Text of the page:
Poem No 1

One of my goals this year is to memorize one poem per months, so that I’ll know twelve off by heart at the end of the year.

The only poem I currently know by heart is “On His Blindness” by John Milton. So, this is my January poem (I didn’t have time to learn a new one). I can otherwise only quote a few bits and pieces of a few other poems. I don’t know why this one stuck in my mind – maybe I learnt it because of the famous last line. I probably first read it in high school and I definitively remember analyzing it in college in a course on Milton.

The reason I want to learn a few more poems off by heart is that when I repeat poems to myself a lot, I get deeper insights. Just reading a poem is usually too fleeting an experience to get a deeper understanding. I’ve memorized other poems in the past but forgot them again. When I was a student, I used to have a somewhat boring factory job during some of my semester holidays and at that job I secretly used to learn poems off by heart. But, alas, I forgot them again. I’d really like a repertoire of memorized poetry just for fun, no special reason.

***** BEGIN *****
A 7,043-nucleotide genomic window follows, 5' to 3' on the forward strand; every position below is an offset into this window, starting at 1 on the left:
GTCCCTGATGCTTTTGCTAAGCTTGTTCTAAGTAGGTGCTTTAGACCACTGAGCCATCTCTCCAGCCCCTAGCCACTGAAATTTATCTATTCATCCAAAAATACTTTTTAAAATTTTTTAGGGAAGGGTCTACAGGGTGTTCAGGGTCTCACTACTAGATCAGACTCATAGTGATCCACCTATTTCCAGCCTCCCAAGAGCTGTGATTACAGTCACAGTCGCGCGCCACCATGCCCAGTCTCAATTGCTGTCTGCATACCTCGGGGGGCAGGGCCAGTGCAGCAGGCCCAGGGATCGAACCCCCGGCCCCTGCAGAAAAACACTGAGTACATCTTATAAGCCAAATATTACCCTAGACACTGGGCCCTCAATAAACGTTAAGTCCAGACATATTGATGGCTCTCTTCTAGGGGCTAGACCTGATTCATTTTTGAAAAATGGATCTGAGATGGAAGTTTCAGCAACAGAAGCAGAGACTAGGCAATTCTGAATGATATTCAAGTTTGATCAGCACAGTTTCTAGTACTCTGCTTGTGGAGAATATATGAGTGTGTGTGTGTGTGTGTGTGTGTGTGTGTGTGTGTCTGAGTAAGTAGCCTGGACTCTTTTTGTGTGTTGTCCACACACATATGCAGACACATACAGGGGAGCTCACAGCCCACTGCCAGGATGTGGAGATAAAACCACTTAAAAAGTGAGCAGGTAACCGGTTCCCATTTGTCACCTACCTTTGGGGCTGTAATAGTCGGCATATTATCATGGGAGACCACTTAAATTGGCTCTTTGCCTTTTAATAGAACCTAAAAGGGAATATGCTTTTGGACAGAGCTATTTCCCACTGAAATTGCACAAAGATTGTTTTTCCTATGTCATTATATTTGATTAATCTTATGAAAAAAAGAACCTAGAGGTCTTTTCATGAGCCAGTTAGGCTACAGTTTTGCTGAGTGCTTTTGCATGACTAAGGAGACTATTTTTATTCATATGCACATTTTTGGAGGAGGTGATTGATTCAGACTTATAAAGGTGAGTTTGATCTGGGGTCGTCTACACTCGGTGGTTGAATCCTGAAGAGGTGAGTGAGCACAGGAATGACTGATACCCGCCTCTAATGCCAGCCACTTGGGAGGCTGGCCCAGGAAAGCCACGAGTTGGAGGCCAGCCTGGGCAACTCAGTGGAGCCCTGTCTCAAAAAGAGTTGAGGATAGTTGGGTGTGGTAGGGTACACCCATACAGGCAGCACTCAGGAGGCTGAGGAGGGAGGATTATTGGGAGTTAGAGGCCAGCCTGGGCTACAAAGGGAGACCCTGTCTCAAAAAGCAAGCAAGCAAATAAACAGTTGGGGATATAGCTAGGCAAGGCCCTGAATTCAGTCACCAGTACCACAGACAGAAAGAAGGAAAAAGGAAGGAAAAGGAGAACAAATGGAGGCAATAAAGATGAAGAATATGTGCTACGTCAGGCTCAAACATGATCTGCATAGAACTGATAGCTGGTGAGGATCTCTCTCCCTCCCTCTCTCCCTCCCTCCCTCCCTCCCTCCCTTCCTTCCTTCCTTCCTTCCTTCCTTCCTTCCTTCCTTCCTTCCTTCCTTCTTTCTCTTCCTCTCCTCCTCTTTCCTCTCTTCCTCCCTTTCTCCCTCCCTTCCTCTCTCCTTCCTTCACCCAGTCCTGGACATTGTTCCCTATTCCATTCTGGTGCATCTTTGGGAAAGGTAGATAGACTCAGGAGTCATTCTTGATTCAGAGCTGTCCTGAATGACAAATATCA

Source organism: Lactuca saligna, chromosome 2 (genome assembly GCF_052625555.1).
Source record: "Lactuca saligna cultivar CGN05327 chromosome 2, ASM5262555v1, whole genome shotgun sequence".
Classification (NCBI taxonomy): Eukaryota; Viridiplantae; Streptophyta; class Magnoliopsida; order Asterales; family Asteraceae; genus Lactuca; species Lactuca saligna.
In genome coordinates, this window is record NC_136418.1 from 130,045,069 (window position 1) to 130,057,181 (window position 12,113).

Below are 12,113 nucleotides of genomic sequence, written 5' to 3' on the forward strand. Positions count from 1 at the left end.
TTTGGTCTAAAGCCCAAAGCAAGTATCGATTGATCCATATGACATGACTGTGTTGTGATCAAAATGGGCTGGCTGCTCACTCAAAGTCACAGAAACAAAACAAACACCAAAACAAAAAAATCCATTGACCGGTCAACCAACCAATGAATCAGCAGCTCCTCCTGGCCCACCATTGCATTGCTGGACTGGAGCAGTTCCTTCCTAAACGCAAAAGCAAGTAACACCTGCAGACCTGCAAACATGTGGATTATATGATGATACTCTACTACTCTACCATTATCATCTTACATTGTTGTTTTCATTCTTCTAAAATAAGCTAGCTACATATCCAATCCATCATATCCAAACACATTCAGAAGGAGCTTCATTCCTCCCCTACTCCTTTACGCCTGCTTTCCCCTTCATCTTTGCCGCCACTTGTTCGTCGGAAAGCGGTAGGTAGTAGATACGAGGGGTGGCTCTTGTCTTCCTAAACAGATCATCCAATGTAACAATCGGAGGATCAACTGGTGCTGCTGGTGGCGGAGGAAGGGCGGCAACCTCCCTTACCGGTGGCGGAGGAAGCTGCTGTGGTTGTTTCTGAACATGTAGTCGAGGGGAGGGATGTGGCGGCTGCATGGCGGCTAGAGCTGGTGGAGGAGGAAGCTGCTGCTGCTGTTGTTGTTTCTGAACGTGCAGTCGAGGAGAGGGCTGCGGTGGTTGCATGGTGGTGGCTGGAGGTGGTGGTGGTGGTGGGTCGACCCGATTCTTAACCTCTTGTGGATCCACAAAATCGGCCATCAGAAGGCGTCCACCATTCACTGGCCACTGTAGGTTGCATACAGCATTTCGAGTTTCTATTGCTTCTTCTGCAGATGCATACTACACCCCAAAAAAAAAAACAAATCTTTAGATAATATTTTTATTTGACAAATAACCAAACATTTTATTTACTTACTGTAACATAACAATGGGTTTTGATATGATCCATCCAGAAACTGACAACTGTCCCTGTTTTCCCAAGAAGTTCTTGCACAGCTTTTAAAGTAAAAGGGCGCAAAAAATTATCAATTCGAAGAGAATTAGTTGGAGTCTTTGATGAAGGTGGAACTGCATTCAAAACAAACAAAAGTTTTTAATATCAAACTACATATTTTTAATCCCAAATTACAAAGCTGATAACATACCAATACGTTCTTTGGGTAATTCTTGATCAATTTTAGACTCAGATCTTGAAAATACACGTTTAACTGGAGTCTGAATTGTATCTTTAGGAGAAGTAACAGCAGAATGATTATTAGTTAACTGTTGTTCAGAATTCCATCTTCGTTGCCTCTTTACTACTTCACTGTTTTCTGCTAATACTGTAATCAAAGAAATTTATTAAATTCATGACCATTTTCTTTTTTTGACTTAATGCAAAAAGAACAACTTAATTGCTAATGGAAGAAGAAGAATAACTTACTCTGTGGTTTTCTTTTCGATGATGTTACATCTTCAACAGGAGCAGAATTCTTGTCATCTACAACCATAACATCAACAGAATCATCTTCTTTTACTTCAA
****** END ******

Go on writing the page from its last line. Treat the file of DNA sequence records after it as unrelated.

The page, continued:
On His Blindness

When I consider how my light is spent
Ere half my days in this dark world and wide,
And that one talent which is death to hide
Lodg’d with me useless, though my soul more bent
To serve therewith my Maker, and present
My true account, lest he returning chide;
“Doth God exact day-labour, light denied?”
I fondly ask. But Patience to prevent
That murmur, soon replies: “God doth not need
Either man’s work or his own gifts; who best
Bear his mild yoke, they serve him best. His state
Is kingly. Thousands at his bidding speed
And post o’er land and ocean without rest:
They also serve who only stand and wait.”

Just a couple of notes: the title of the poem “On His Blindness” was only added after Milton’s death. “Fondly” in this context means “foolishly”.

2 thoughts on “Poem No 1

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